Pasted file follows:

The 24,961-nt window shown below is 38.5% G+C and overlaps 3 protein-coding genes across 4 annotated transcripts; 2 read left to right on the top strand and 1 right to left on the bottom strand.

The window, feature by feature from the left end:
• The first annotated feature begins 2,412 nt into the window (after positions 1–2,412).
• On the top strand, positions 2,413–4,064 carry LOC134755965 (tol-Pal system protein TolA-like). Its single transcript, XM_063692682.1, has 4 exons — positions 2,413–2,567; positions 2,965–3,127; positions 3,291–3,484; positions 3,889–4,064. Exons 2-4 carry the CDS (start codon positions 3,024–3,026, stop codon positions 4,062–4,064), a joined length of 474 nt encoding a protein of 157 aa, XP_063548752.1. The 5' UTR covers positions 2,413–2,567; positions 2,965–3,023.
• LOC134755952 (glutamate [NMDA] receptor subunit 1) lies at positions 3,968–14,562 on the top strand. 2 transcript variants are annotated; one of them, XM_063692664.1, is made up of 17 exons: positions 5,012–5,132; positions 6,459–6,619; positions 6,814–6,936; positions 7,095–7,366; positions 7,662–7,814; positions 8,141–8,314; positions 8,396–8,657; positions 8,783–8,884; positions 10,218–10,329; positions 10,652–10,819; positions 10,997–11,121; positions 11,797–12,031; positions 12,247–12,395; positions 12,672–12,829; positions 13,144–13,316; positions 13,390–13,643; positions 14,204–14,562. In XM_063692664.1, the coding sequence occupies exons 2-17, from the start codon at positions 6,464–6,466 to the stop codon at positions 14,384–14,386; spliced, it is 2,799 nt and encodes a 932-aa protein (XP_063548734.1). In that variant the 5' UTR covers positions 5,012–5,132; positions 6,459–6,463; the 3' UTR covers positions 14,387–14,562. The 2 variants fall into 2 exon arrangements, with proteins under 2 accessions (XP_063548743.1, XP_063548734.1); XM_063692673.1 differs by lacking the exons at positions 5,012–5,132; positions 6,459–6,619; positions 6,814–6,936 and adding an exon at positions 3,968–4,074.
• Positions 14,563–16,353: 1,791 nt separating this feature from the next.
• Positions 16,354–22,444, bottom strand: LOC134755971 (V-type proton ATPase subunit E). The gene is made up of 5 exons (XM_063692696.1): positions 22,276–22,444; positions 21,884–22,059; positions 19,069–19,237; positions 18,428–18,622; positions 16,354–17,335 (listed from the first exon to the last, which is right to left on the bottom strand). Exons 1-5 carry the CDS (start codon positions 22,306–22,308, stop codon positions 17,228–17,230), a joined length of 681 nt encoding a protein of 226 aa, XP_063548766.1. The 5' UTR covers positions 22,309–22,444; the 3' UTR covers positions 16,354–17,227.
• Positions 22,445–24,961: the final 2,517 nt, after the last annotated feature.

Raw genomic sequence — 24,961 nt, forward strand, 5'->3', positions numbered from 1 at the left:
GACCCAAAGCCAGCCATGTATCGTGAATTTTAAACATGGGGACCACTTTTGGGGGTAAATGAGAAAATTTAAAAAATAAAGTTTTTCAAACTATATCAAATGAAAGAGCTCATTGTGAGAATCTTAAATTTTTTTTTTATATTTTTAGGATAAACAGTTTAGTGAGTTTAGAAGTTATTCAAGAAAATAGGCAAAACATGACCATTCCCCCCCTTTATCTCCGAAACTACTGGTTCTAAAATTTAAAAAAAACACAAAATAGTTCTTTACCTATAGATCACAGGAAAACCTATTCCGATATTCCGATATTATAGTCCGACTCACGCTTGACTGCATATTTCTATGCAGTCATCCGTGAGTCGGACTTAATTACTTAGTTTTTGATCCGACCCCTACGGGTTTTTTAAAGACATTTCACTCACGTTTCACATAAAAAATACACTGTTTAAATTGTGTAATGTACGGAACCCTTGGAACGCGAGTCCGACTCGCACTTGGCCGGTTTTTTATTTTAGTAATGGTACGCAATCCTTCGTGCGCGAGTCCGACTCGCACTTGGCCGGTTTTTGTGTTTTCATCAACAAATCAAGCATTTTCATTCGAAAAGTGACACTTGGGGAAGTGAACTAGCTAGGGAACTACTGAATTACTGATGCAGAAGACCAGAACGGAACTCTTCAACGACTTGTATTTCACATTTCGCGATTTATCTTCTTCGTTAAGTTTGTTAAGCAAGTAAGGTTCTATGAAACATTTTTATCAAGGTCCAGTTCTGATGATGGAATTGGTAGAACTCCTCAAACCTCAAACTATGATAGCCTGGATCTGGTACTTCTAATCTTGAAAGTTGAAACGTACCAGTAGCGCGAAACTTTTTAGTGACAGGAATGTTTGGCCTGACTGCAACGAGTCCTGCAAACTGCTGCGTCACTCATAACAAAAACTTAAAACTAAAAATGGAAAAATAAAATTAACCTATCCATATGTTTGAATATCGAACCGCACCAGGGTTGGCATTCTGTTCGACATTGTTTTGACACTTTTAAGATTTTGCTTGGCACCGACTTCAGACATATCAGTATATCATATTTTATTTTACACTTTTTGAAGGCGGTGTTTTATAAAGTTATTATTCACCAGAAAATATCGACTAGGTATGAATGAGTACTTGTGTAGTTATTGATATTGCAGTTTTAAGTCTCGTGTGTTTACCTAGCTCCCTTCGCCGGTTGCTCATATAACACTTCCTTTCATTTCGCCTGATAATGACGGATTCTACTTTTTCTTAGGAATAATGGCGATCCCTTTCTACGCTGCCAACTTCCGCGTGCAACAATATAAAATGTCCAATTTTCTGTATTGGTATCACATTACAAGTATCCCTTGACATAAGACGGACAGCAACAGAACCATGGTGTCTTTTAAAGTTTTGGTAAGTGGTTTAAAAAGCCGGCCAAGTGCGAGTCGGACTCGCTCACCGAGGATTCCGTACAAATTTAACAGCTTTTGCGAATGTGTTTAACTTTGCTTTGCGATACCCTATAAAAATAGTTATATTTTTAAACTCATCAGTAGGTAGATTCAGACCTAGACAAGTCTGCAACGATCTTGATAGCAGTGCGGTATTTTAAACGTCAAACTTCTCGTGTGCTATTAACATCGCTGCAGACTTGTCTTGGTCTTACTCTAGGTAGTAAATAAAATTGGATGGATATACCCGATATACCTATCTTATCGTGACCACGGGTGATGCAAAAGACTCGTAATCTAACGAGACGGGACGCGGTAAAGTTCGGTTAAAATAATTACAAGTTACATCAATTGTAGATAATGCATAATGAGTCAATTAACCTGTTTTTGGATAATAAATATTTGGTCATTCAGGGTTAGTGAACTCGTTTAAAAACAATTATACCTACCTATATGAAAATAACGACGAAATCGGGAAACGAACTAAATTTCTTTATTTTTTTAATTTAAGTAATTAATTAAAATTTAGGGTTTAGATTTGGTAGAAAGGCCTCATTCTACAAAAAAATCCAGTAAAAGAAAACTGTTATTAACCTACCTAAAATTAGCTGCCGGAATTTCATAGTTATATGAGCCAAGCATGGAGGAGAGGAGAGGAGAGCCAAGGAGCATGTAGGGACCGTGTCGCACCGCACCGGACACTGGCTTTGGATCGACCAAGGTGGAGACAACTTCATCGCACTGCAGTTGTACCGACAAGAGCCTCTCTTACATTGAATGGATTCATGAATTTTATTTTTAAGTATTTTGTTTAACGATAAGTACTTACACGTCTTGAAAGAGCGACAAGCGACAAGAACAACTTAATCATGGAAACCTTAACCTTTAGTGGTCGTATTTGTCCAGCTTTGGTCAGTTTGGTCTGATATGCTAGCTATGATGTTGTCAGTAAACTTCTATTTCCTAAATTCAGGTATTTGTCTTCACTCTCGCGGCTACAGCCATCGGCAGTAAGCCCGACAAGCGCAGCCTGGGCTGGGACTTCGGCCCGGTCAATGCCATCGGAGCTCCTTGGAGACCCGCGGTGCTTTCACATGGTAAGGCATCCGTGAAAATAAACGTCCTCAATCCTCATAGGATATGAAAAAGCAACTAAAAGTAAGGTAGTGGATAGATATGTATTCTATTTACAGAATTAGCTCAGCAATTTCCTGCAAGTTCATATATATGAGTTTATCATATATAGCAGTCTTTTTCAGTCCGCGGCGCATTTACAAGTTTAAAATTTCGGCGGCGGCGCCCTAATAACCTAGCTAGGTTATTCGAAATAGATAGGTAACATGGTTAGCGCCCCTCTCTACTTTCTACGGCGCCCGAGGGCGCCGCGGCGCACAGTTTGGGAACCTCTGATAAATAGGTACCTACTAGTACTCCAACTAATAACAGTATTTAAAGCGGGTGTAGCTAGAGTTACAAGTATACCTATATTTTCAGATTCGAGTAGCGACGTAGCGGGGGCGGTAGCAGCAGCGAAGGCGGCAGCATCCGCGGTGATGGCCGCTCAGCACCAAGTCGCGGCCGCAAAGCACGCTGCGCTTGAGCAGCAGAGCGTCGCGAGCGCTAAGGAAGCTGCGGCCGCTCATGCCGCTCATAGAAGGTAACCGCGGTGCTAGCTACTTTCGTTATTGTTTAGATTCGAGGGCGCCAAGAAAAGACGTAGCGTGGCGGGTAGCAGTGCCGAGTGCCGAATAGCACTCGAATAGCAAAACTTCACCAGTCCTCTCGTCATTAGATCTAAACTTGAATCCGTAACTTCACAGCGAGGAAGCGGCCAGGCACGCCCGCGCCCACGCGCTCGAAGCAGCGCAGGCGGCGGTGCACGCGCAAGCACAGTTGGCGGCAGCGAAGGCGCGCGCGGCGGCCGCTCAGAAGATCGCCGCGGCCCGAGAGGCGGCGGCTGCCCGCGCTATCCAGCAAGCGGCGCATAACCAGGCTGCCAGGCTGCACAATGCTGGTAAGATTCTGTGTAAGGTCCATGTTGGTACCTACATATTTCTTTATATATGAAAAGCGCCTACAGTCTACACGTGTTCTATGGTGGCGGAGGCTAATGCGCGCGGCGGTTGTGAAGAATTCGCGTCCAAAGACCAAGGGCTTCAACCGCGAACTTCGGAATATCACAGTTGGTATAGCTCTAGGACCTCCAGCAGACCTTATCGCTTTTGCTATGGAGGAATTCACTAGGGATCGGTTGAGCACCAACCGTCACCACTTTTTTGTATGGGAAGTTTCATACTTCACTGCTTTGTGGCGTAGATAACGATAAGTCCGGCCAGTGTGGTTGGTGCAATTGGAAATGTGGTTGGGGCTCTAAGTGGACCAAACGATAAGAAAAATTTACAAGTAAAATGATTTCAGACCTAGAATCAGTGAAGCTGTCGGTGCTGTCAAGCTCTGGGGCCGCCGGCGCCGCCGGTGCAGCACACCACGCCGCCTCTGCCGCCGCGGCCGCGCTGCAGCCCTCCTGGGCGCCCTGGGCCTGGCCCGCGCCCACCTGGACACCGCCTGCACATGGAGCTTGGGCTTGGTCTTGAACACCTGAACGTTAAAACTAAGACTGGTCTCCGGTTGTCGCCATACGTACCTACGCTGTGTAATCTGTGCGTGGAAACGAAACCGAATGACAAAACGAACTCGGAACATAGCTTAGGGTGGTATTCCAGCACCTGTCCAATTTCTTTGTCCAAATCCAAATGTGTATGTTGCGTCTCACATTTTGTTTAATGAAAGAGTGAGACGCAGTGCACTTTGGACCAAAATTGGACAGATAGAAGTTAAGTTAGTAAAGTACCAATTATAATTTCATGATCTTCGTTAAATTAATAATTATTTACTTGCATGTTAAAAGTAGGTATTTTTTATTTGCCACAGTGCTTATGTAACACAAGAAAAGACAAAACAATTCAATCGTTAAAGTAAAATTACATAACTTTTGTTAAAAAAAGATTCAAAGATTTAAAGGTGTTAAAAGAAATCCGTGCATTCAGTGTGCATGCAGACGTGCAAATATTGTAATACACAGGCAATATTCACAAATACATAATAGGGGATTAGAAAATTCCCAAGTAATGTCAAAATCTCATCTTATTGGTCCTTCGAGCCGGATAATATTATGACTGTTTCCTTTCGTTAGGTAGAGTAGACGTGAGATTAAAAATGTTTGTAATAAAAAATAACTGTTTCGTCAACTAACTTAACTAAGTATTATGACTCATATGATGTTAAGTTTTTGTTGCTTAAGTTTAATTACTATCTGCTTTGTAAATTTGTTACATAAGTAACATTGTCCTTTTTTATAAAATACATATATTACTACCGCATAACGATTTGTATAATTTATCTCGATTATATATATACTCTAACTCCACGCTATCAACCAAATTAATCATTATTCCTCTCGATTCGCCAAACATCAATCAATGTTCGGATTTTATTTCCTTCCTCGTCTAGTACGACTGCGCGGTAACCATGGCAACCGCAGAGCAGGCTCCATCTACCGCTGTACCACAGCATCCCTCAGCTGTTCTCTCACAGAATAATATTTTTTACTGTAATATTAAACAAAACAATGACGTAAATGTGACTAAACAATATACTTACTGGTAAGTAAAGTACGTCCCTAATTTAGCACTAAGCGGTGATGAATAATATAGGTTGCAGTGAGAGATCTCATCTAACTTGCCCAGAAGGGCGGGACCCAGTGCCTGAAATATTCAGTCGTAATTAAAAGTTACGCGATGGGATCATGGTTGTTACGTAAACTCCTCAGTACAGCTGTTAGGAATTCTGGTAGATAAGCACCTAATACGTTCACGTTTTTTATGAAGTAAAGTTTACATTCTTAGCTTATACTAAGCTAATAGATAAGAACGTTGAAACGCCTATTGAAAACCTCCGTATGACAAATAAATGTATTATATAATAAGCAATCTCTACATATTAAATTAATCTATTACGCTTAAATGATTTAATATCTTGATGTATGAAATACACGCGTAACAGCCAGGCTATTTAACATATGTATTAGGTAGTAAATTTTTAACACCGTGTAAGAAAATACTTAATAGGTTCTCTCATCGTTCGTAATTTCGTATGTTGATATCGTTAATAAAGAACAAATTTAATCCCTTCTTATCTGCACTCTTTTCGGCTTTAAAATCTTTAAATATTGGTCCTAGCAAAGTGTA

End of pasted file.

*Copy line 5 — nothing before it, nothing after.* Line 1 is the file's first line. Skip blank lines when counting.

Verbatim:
• LOC134755952 (glutamate [NMDA] receptor subunit 1) lies at positions 3,968–14,562 on the top strand. 2 transcript variants are annotated; one of them, XM_063692664.1, is made up of 17 exons: positions 5,012–5,132; positions 6,459–6,619; positions 6,814–6,936; positions 7,095–7,366; positions 7,662–7,814; positions 8,141–8,314; positions 8,396–8,657; positions 8,783–8,884; positions 10,218–10,329; positions 10,652–10,819; positions 10,997–11,121; positions 11,797–12,031; positions 12,247–12,395; positions 12,672–12,829; positions 13,144–13,316; positions 13,390–13,643; positions 14,204–14,562. In XM_063692664.1, the coding sequence occupies exons 2-17, from the start codon at positions 6,464–6,466 to the stop codon at positions 14,384–14,386; spliced, it is 2,799 nt and encodes a 932-aa protein (XP_063548734.1). In that variant the 5' UTR covers positions 5,012–5,132; positions 6,459–6,463; the 3' UTR covers positions 14,387–14,562. The 2 variants fall into 2 exon arrangements, with proteins under 2 accessions (XP_063548743.1, XP_063548734.1); XM_063692673.1 differs by lacking the exons at positions 5,012–5,132; positions 6,459–6,619; positions 6,814–6,936 and adding an exon at positions 3,968–4,074.